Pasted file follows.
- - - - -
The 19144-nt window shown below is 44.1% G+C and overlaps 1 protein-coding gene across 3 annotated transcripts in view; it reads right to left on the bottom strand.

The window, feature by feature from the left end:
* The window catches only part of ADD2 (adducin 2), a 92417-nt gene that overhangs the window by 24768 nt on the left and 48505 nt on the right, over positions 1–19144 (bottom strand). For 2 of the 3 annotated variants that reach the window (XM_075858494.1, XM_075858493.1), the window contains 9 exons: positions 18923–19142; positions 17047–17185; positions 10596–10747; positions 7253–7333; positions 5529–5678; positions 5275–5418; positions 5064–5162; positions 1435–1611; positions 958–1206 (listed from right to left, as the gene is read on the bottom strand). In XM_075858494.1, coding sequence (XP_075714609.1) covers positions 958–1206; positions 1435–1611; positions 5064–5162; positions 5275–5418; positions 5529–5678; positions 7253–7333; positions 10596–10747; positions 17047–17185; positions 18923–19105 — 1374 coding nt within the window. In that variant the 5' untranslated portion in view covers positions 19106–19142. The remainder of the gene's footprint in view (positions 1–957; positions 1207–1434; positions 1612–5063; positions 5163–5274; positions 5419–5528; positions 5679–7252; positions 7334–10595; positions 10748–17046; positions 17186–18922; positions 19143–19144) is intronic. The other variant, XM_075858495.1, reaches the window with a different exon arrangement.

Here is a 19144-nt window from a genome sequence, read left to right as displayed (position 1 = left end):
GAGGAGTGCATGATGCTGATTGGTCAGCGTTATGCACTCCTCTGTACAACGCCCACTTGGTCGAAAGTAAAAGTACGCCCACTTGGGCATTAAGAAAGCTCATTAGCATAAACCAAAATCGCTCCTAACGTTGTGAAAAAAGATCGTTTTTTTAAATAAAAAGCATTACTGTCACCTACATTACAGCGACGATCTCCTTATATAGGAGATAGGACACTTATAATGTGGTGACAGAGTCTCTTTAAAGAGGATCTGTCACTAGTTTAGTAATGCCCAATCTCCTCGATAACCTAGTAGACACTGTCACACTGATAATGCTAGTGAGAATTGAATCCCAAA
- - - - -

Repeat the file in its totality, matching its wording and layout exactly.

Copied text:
The 19144-nt window shown below is 44.1% G+C and overlaps 1 protein-coding gene across 3 annotated transcripts in view; it reads right to left on the bottom strand.

The window, feature by feature from the left end:
* The window catches only part of ADD2 (adducin 2), a 92417-nt gene that overhangs the window by 24768 nt on the left and 48505 nt on the right, over positions 1–19144 (bottom strand). For 2 of the 3 annotated variants that reach the window (XM_075858494.1, XM_075858493.1), the window contains 9 exons: positions 18923–19142; positions 17047–17185; positions 10596–10747; positions 7253–7333; positions 5529–5678; positions 5275–5418; positions 5064–5162; positions 1435–1611; positions 958–1206 (listed from right to left, as the gene is read on the bottom strand). In XM_075858494.1, coding sequence (XP_075714609.1) covers positions 958–1206; positions 1435–1611; positions 5064–5162; positions 5275–5418; positions 5529–5678; positions 7253–7333; positions 10596–10747; positions 17047–17185; positions 18923–19105 — 1374 coding nt within the window. In that variant the 5' untranslated portion in view covers positions 19106–19142. The remainder of the gene's footprint in view (positions 1–957; positions 1207–1434; positions 1612–5063; positions 5163–5274; positions 5419–5528; positions 5679–7252; positions 7334–10595; positions 10748–17046; positions 17186–18922; positions 19143–19144) is intronic. The other variant, XM_075858495.1, reaches the window with a different exon arrangement.

Here is a 19144-nt window from a genome sequence, read left to right as displayed (position 1 = left end):
GAGGAGTGCATGATGCTGATTGGTCAGCGTTATGCACTCCTCTGTACAACGCCCACTTGGTCGAAAGTAAAAGTACGCCCACTTGGGCATTAAGAAAGCTCATTAGCATAAACCAAAATCGCTCCTAACGTTGTGAAAAAAGATCGTTTTTTTAAATAAAAAGCATTACTGTCACCTACATTACAGCGACGATCTCCTTATATAGGAGATAGGACACTTATAATGTGGTGACAGAGTCTCTTTAAAGAGGATCTGTCACTAGTTTAGTAATGCCCAATCTCCTCGATAACCTAGTAGACACTGTCACACTGATAATGCTAGTGAGAATTGAATCCCAAA